Striving to earn a living

March 28, 2023

Hanan is 49 years old and a mother of four living in Bustan Al-Basha neighbourhood in Aleppo. Her husband works as a leather maker. Before the crisis, they sold their house in Bustan al-Basha and moved to the suburbs. 

“Our home was damaged during the crisis, so we fled again to live in Al-Jabriya neighbourhood until 2019, then we returned to Bustan al-Basha. I rented a shop near the house and started working again; my eldest son was seventeen, while my youngest daughter was less than two years old”. 

Hanan’s financial situation and the household needs prompted me to work in a sewing workshop. “I started learning from scratch and the owners of the workshop were very supportive. They appreciated the fact of me being a mother working more than twelve hours a day,” Hanan added. 

Hanan takes her lunch break at home to care for her children, then she goes back to work until six in the evening. “ I learned how to make accessories and child wear ranging from hats to bags and belts. I stayed with them for five years, until 2011 when the situation in the area started to deteriorate. Power outages have become almost permanent. The workshop closed, like most of the workshops in the area, and skilled labourers began to leave”. 

Work stopped for about four years, until 2015. During this period, Hanan was displaced with her family in Al-Jabriya neighbourhood. They lived in a sewing workshop. Hanan started working as a seamstress, and then after a while asked the owner of the workshop to allow her to use the sewing machines when electricity was on.

“By the end of 2018 we returned to Bustan al-Basha, where we first lived, and I rented a shop nearby to start my work here. Work was minimal, but I insisted on going on. I started networking with nearby workshops to make child wear accessories, and began to receive orders. At the beginning, I used old machines and second-hand tools, hoping to be able to buy new ones from what I earn, but the household needs and the operational costs were higher”.

Hanan applied several times for grants to support her business but with no luck. A mobile team from the United Nations Development Programme (UNDP) was conducting field visits at Bustan al-Basha. She took a chance and applied for support in an attempt to restore her livelihood. “I thought I would face the same situation as before, where I would submit my application and all requested documents, and everything would be forgotten,” Hanan said. “However, the surprise was that I was contacted to verify my details and was asked me to complete some other documents to be included on the list of project beneficiaries”.

With funding from the United Nations Central Emergency Response Fund (CERF) through the United Nations Development Programme (UNDP) in Syria, the project aims at reviving workshops in Bustan al-Basha and support businesses and professions in the area to secure sustainable livelihoods for families and communities. 

The project includes the revival of 35 various workshops in Bustan al-Basha by providing the necessary support in terms of raw materials, equipment and tools that contribute to economic recovery, advancing production, providing a decent source of living for families, and encouraging the return of more residents to the neighbourhood.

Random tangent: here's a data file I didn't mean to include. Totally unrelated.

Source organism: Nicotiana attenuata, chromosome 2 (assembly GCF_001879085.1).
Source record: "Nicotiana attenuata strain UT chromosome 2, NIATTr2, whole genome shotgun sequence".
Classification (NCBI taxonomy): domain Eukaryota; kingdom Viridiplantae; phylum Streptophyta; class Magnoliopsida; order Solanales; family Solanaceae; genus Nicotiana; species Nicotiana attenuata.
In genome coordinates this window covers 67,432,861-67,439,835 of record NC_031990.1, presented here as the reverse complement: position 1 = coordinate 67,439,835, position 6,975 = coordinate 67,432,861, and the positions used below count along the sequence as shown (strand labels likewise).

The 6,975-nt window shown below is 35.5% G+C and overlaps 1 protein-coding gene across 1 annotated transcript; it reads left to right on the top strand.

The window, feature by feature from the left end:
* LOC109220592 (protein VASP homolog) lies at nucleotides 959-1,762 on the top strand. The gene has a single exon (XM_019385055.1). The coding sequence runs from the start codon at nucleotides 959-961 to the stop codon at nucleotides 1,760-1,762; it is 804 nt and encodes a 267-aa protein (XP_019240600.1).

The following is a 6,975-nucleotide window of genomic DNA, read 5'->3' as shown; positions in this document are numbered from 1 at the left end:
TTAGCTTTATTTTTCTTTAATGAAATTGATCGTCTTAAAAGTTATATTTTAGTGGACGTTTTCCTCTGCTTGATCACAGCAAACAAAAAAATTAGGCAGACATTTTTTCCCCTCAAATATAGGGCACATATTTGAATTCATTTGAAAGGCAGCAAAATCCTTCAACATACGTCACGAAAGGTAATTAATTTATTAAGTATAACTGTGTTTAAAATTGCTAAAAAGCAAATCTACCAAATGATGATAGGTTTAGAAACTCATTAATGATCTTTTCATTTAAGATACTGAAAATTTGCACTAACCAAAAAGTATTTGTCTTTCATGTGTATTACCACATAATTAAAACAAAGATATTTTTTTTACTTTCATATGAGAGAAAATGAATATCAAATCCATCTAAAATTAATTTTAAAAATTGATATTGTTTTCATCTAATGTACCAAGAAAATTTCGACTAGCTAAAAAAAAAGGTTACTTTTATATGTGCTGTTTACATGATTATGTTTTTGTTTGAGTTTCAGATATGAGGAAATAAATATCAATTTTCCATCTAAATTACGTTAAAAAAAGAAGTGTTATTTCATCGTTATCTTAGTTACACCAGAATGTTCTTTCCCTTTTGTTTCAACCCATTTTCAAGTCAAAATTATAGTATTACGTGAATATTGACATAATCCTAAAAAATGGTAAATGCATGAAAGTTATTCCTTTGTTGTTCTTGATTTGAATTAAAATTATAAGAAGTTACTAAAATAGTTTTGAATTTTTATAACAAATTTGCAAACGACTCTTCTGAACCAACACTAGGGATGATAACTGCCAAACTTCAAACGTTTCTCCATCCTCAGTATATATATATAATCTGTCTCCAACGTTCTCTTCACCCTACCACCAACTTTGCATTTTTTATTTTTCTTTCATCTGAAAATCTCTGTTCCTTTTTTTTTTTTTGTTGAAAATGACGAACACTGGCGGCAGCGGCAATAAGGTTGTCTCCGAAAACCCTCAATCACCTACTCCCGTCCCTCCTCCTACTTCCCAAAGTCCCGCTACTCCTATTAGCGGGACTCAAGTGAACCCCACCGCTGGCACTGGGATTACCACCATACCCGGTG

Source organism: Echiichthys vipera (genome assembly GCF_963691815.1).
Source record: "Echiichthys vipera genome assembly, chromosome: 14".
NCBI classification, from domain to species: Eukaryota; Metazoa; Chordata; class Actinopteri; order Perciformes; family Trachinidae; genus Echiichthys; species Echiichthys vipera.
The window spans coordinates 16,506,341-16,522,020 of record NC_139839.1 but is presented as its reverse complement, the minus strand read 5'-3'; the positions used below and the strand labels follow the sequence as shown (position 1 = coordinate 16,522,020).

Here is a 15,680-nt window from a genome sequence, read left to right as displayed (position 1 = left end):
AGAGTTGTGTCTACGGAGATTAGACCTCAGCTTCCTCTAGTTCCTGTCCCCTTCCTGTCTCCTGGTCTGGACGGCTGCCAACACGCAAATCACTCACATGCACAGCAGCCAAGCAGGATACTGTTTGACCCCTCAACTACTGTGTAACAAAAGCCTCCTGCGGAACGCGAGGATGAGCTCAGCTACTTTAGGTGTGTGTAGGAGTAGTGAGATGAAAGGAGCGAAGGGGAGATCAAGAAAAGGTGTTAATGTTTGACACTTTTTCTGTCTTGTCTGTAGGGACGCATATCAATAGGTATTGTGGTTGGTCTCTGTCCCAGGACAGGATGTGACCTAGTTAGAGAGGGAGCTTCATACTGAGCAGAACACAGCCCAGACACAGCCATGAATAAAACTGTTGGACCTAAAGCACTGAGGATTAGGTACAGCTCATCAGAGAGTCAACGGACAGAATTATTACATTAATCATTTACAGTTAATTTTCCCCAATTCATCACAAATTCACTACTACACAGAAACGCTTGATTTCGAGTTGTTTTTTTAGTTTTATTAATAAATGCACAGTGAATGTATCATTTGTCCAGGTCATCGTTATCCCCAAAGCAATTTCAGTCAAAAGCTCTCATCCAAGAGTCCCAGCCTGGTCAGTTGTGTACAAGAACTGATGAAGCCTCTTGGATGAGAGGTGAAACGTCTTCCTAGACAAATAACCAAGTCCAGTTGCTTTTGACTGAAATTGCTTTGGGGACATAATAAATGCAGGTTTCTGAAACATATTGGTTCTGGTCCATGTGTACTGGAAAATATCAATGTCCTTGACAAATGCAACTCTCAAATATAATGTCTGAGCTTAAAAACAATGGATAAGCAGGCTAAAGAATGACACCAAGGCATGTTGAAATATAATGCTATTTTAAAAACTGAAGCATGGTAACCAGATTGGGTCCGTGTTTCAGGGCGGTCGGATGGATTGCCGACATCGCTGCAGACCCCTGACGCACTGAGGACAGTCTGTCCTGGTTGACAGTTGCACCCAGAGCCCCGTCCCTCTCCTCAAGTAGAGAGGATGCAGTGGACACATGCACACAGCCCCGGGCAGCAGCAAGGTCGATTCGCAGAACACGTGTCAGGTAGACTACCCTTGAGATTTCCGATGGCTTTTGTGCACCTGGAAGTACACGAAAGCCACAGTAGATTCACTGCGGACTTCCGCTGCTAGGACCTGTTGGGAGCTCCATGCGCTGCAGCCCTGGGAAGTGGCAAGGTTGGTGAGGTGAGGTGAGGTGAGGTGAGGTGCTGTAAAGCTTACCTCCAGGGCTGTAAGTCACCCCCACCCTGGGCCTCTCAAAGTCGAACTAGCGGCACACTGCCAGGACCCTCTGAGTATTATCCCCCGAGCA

The project also increases awareness among companies and beneficiaries about corporate social responsibility which contributes to economic, environmental and community development. It also develops the skills of beneficiaries to market their products, as well as raise their awareness about vocational health and safety methods and child labour. 

The project is implemented in coordination with several actors on the ground including the Aleppo Chamber of Industry and the Federation of Craftsmen in addition to Bustan al-Basha neighbourhood Committee who announced the project and encouraged the return of artisans and active associations to the area.

The project provided Hanan with a stitching machine, a contour machine, and a manual stamping machine, all of which were based on her needs and upon her request. “The machines are modern and require fewer amperes. This will save some of the operational expenses, and increase the number of orders. I even started getting new customers and new workshops that wanted me to supply them with accessories,” said Hanan. 

Through her business, Hanan was able to create job opportunities for three people and help them earn a living. “I can say I am one of the first women to start their business in Bustan al-Basha. I have the full support of my family and my neighbours. Many women in the neighbourhood were encouraged to work and start their own business, but their difficult circumstances and the high rent rates prevent them from doing so”.

“I thought we were saved and it was time for us to start a comfortable life again, but unfortunately my home was damaged due to the earthquake that struck the city”. The pressure of the entire building was on Hanan’s home which was on the first floor, and her workshop was damaged. 

She moved to a school that was opened as a shelter and then moved again. She went to her son-in-law’s house and will is still there until her house is rehabilitated. Sh also stopped working for a few days until the situation calms down. 

“All the people in the neighbourhood were affected and so have their businesses. Some of my neighbours have not worked for more than a month, but we are all still striving to earn a living”.